I’m Wrong And I’m Sorry

Five words that every leader show know and use. Indeed, five words for us all to use appropriately.

“I’m wrong, and I’m sorry.”

When is the last time you heard a leader, especially a political leader or a church leader or leader of a large organization, say that publicly?

They almost always say, “I made a mistake.” And that’s it.

Sorry should always imply a repentance. An acknowledgement that I was going down the wrong path, that I see clearly that I am on the wrong path, and that I have decided to travel on the right path.

I have read in developmental psychology, but I can’t remember everything I’ve read. I do know children for whom the phrase “I’m sorry” has no meaning except maybe “Please don’t punish me.”

It is true that words can be used with no emotion behind them. So, we, the ones who have been offended, have only to wait and see if there was true repentance and change of heart, or if it was merely a use of words because the PR people said you’d better use them.

Last Friday I happened to be by a TV when the commissioner of the National Football League, or the National Felons League as a friend of mine puts it, finally had to face the public music.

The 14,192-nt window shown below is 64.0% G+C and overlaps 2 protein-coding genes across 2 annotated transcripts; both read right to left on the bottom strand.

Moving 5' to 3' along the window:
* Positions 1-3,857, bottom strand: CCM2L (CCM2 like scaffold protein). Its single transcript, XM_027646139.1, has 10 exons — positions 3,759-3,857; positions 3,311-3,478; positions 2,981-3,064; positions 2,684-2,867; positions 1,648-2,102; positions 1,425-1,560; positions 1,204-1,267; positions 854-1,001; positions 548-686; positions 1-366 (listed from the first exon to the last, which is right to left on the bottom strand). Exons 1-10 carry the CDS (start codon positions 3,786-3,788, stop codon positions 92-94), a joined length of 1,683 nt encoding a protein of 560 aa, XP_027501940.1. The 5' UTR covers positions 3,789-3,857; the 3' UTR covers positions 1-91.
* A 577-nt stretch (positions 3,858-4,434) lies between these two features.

Suddenly the cover over the actions of the athletes who participate in a sport made increasingly violent by people like the Commissioner was blown by one, then many, stories about domestic violence. The Commissioner initially made a pathetic statement that entirely missed the target. Then he went into hiding.

Friday, he came out to say something. He began, “I was wrong, and I’m sorry.” His media relations people learned the lesson of appropriate language. Now we’ll see if he has truly repented.

But how about us? How often do we use the words to get ourselves out of a jam? How often do we repent, ask God for help, and try again to get on the path of walking with Jesus? These are important questions to reflect upon daily.

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